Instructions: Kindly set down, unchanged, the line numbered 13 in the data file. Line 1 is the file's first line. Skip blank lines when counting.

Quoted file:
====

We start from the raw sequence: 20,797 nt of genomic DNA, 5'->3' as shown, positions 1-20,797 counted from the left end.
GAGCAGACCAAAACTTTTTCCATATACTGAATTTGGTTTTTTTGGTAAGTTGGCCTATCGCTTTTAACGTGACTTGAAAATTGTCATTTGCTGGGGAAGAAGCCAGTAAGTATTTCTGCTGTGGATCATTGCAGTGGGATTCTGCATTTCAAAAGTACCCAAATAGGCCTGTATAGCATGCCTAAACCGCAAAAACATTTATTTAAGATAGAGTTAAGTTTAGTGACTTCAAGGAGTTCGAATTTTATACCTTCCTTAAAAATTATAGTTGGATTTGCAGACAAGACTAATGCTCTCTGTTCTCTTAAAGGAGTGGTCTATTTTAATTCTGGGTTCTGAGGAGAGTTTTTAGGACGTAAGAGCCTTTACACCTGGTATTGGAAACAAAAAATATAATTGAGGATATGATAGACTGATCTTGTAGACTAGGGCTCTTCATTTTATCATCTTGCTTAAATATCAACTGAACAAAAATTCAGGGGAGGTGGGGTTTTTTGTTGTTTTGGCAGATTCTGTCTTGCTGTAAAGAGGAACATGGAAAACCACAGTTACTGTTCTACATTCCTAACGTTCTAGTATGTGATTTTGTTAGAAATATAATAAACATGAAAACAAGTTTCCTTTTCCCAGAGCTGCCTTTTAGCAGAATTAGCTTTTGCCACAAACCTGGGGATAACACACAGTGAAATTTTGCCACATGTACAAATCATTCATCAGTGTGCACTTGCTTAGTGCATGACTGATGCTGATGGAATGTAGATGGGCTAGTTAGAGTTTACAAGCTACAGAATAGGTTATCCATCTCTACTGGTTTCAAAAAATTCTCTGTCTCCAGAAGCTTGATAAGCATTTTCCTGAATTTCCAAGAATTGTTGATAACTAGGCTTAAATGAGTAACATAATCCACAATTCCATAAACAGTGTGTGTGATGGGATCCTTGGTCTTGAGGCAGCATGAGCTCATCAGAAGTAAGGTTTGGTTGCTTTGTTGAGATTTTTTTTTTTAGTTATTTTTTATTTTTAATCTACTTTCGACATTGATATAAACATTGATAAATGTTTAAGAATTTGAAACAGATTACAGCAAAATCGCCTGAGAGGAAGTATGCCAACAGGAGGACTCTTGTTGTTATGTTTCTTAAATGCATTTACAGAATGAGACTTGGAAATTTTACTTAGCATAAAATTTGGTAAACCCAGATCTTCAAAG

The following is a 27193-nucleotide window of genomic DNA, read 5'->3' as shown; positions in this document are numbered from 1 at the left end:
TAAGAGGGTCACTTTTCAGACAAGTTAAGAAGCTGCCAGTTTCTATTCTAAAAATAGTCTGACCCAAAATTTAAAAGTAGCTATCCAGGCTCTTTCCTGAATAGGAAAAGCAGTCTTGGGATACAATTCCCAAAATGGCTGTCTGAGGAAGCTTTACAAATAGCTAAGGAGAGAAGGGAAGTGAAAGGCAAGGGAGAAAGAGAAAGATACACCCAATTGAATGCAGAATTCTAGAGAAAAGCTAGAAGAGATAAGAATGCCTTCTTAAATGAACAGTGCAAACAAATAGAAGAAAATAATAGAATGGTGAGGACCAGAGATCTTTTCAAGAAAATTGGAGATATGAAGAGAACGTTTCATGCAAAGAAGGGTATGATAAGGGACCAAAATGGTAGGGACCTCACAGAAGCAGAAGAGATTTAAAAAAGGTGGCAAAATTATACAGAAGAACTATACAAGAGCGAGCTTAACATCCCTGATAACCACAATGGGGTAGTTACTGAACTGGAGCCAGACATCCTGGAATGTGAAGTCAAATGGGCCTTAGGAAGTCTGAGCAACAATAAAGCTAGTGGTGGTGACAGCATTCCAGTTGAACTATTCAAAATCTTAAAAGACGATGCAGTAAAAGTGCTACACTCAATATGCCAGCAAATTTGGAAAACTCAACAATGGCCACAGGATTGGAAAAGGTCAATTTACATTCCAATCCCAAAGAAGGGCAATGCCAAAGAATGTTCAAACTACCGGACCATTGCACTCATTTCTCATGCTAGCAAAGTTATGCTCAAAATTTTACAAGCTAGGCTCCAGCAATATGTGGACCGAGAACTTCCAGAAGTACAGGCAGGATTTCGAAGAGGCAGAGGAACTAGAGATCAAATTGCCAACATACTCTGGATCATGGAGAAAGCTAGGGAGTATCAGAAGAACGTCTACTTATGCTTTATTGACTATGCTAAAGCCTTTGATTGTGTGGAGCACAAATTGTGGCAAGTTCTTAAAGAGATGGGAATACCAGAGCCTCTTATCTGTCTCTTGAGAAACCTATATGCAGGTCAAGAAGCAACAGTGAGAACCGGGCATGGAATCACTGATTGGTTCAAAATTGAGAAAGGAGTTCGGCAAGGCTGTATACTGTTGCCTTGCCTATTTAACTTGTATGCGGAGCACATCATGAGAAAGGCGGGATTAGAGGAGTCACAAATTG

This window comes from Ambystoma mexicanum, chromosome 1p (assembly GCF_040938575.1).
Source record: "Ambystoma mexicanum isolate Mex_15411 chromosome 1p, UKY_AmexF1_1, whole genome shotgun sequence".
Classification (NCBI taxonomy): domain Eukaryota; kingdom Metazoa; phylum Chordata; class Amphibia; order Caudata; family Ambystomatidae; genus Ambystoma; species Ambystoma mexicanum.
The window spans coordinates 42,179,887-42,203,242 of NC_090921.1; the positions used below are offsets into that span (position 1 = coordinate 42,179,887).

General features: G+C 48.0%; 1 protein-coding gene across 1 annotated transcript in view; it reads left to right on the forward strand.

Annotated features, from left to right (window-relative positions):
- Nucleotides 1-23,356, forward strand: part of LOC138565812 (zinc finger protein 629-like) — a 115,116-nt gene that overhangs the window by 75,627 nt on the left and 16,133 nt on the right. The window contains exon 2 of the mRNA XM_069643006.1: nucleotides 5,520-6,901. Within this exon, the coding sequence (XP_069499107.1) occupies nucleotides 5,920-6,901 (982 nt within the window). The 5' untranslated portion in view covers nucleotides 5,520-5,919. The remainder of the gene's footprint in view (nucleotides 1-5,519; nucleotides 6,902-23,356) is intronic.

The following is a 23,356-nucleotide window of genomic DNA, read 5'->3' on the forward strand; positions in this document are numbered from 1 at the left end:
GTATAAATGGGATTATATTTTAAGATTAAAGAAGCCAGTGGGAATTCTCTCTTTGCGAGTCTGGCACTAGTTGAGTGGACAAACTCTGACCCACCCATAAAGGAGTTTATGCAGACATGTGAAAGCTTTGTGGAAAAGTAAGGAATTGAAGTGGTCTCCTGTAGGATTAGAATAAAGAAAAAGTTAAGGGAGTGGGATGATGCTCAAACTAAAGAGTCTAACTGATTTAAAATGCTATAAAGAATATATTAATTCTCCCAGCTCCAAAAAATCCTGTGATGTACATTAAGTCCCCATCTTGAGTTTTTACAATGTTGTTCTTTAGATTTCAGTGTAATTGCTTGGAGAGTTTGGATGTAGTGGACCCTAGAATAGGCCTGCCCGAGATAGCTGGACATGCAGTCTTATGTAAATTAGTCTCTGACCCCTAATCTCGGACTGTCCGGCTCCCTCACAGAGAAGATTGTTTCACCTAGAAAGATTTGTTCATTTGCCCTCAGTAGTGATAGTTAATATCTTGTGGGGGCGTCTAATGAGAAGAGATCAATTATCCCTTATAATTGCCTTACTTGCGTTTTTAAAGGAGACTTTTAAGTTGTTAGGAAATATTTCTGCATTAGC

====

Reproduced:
GTATAAATGGGATTATATTTTAAGATTAAAGAAGCCAGTGGGAATTCTCTCTTTGCGAGTCTGGCACTAGTTGAGTGGACAAACTCTGACCCACCCATAAAGGAGTTTATGCAGACATGTGAAAGCTTTGTGGAAAAGTAAGGAATTGAAGTGGTCTCCTGTAGGATTAGAATAAAGAAAAAGTTAAGGGAGTGGGATGATGCTCAAACTAAAGAGTCTAACTGATTTAAAATGCTATAAAGAATATATTAATTCTCCCAGCTCCAAAAAATCCTGTGATGTACATTAAGTCCCCATCTTGAGTTTTTACAATGTTGTTCTTTAGATTTCAGTGTAATTGCTTGGAGAGTTTGGATGTAGTGGACCCTAGAATAGGCCTGCCCGAGATAGCTGGACATGCAGTCTTATGTAAATTAGTCTCTGACCCCTAATCTCGGACTGTCCGGCTCCCTCACAGAGAAGATTGTTTCACCTAGAAAGATTTGTTCATTTGCCCTCAGTAGTGATAGTTAATATCTTGTGGGGGCGTCTAATGAGAAGAGATCAATTATCCCTTATAATTGCCTTACTTGCGTTTTTAAAGGAGACTTTTAAGTTGTTAGGAAATATTTCTGCATTAGC